Joseph Grant, as Otto Frank, gives Kendra Phillips, his daughter Anne, a special gift. Photo by Dean Lapin.
There was no “best of times” – it was “the worst of times.”
When he came into power in 1933, Hitler was advised by his ministers of death and destruction that in order to accomplish his plan of world domination, and do so with the backing of the German people, he needed a scapegoat – one for the masses to blame for all their troubles so they would follow this maniacal Judas goat to their own destruction.
The Jews – the “Chosen People” – were chosen and the Holocaust became a reality.
Many foresaw the eminent future and fled to safer, saner climes. One of these was Otto Frank. He took his wife and two young daughters to the safety of the small neutral country of Holland. The Fuehrer’s grand plan to conquer the world engulfed The Netherlands in 1942 and the Frank family went into hiding.
Millions were caught up in the horror – but “millions” is abstract.
“The Diary of Anne Frank,” the current production at the Lakewood Playhouse, focuses not on millions but one small group’s attempt to survive the lunacy.
Wendy Kesselman’s new adaptation of Frances Goodrich and Albert Hackett’s poignant play brings reality to the era of unreality as seen through the eyes of a young girl who stated that, “In spite of everything, I still believe that people are really good at heart.”
Director Naarah McDonald has captured the essence of the tight drama by weaving her actors about the stage so they just barely miss contact. Scenic Designer Erin Chanfrau enhances the cramped quarters by placing seven levels of stage in the intimate theatre while Scott Brown’s lighting design focuses the audience’s attention on the current area of importance. Ricky German helps tie all together with very realistic costuming.
This is an exceptionally well-balanced ensemble cast. The eight residents of the hidden room above Otto Frank’s place of business are on stage virtually all of the time. They instantly establish their status and relationships.
Kendra Phillips (Anne Frank) bursts on stage with the bounding exuberance of a pre-pubescent girl eager to begin a new adventure; the audience is caught up in her youthful fantasy of intrigue. Not only is she stunning in the role, but Phillips seems to age before our eyes during the two and a half years they are sequestered.
From the moment Joseph Grant (Otto Frank) enters the hidden chamber, it is obvious that he is the dominant member of the group. He is calm, concerned and silently forceful exuding power and understanding.
Charmee Beauclaire (Mrs. Frank) is aptly stoic and mildly bewildered when dealing with her fellows. It is instantly obvious that there is a distance between her and her younger daughter.
The fourth member of the Frank family is Emily Olson (Margot) the older daughter. She is suitably uncertain of where her future, if she has any, lay.
Frank invited the family Van Daan to join them in their self-imposed imprisonment.
Tom Birkeland and Dana Galagan are Mr. and Mrs. Van Daan. They offer the much need comic relief necessary for the audience to catch their breath from the tension.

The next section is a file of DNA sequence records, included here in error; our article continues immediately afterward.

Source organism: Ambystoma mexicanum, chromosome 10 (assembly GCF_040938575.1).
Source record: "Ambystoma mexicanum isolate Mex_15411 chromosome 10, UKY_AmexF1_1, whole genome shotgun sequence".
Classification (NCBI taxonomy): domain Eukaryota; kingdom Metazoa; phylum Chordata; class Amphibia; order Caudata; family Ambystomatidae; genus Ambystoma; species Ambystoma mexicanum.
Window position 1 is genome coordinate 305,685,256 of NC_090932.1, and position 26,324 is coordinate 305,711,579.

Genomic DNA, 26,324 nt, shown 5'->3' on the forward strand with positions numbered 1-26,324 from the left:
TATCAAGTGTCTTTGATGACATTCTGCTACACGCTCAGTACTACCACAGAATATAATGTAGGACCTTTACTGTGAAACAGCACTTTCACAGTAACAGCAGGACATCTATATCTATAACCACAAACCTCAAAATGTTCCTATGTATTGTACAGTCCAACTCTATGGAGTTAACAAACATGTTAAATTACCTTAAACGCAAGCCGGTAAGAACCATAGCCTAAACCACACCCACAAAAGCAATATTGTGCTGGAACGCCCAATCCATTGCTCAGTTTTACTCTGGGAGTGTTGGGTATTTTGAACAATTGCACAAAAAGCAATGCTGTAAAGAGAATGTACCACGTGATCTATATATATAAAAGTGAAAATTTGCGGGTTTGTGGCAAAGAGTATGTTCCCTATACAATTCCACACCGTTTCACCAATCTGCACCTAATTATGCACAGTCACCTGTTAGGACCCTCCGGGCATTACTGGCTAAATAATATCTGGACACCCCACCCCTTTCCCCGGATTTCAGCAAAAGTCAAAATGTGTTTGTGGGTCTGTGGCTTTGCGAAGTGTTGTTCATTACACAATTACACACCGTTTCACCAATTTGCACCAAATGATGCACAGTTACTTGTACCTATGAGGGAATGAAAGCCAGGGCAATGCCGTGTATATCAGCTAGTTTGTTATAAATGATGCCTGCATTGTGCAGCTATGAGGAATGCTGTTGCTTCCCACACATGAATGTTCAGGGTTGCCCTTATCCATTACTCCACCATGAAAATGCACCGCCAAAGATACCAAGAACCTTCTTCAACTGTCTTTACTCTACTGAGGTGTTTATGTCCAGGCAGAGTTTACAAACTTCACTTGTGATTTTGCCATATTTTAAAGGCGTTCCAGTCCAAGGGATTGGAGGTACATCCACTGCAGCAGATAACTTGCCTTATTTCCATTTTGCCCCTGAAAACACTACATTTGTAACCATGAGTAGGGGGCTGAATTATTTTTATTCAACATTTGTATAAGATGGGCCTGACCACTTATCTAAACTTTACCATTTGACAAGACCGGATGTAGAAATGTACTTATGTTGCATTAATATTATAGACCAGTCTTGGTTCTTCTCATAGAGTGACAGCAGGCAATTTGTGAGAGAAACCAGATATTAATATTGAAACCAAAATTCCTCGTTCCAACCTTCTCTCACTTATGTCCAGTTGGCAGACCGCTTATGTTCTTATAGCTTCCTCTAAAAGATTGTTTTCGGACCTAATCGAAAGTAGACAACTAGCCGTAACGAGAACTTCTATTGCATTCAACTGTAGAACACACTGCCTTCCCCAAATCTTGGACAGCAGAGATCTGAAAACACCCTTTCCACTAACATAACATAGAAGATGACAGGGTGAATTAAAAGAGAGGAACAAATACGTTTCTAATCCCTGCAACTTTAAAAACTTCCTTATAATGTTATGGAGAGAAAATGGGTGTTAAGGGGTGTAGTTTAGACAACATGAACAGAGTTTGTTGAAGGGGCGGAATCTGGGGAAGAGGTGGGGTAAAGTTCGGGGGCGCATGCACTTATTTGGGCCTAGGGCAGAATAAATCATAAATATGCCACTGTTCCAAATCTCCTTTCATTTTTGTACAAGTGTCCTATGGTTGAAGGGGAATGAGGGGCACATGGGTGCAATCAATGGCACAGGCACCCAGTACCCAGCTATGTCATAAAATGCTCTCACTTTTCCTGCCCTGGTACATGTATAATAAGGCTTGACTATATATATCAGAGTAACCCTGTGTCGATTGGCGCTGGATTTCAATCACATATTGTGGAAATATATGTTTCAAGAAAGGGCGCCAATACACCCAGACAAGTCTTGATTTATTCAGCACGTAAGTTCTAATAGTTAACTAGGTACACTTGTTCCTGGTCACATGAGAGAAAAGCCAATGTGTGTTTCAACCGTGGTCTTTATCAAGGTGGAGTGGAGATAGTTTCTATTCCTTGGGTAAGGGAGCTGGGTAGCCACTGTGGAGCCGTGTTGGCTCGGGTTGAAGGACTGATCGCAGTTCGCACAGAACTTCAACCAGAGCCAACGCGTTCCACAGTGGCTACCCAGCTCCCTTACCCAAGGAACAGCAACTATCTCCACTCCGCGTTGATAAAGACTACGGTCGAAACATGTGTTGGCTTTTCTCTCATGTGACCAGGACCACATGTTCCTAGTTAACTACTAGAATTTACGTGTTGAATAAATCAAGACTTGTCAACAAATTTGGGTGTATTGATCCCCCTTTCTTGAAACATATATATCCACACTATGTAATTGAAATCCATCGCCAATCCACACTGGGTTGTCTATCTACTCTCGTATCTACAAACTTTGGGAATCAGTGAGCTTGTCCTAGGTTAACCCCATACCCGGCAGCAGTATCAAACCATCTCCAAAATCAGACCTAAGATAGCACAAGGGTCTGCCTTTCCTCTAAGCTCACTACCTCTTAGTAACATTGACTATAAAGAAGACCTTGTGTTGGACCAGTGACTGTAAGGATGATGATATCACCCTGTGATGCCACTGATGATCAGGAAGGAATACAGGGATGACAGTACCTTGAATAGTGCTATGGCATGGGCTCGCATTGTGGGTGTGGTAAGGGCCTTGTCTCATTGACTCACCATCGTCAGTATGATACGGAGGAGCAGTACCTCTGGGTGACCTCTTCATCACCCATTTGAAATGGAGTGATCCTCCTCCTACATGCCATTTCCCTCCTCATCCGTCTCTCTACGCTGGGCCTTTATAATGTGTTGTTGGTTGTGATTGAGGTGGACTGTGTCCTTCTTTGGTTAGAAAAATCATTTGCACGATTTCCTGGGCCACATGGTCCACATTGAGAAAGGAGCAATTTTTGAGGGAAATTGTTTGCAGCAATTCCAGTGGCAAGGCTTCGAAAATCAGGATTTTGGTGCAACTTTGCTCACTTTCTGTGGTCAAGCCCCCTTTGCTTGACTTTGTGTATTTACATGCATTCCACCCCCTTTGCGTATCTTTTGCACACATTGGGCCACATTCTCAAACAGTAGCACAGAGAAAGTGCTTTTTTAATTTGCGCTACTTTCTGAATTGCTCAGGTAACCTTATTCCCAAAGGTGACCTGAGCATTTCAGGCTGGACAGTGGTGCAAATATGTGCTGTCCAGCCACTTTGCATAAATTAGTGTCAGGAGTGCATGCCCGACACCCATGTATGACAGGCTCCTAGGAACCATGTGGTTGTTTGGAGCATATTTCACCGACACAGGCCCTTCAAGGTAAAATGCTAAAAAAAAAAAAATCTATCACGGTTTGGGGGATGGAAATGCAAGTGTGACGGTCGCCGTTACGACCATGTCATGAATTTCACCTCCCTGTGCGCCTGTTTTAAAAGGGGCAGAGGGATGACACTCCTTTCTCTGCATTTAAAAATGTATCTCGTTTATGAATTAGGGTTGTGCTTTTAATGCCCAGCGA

Galagan is so very good as a materialistic, self-involved woman who sprinkles her love for her husband with almost constant bickering.
Birkeland, a long-time veteran of local theatre stages, is at his best. He plays his many-faceted role with excellent understanding. He is equally effective as the long-suffering husband slinging one-liners at his wife, the weak and frightened food thief or the angry complainer. He is a joy to watch.
Dixon King (Peter) nicely supplies the eventual budding love interest for Anne. His cat, realistically played by Crew, the Playhouse’s theatre cat, accompanies him.
The final member of the group is John Kelly (Mr. Dussel) the dentist who is allowed to join them after their initial confinement. Kelly does an admirable job of evolving his character from grateful to persnickety to friendly to demanding.
Alex Newman is Miep, the band’s contact to the outside world and John Pfaffe as Mr. Kraler, another Frank employee who assisters her. Both are believable in their roles. The final cast members Spencer Fish and Steven Andrew Shepard play Nazi soldiers.
This is a solid production of an extraordinary tale, one which must be relived periodically so it can never be forgotten.
Anne’s fervent wish, as written in her diary in 1944 was, “If God let’s me live, I’ll make my voice heard.”
In March 1945, when she was 15 years old, Anne Frank died in Bergen-Belsen Concentration Camp, just months before the camp was liberated.
Her life ended but her voice will never end; it resounds from the combined consciences of the world.
Don’t miss her enthralling story at the Lakewood Playhouse through March 4, Friday and Saturday evenings at 8 and Sundays at 2 p.m. There are two Thursday 8 p.m. performances, a Pay-What-You-Can February 15 and an actor’s benefit March 1.
For more information or reservations, call (253) 588-0042 or go online to www.lakewoodplayhouse.org. The Lakewood Playhouse is in the northeast section of the Lakewood Towne Center, next to the Pierce Transit bus terminal.
Submitted by Lynn Geyer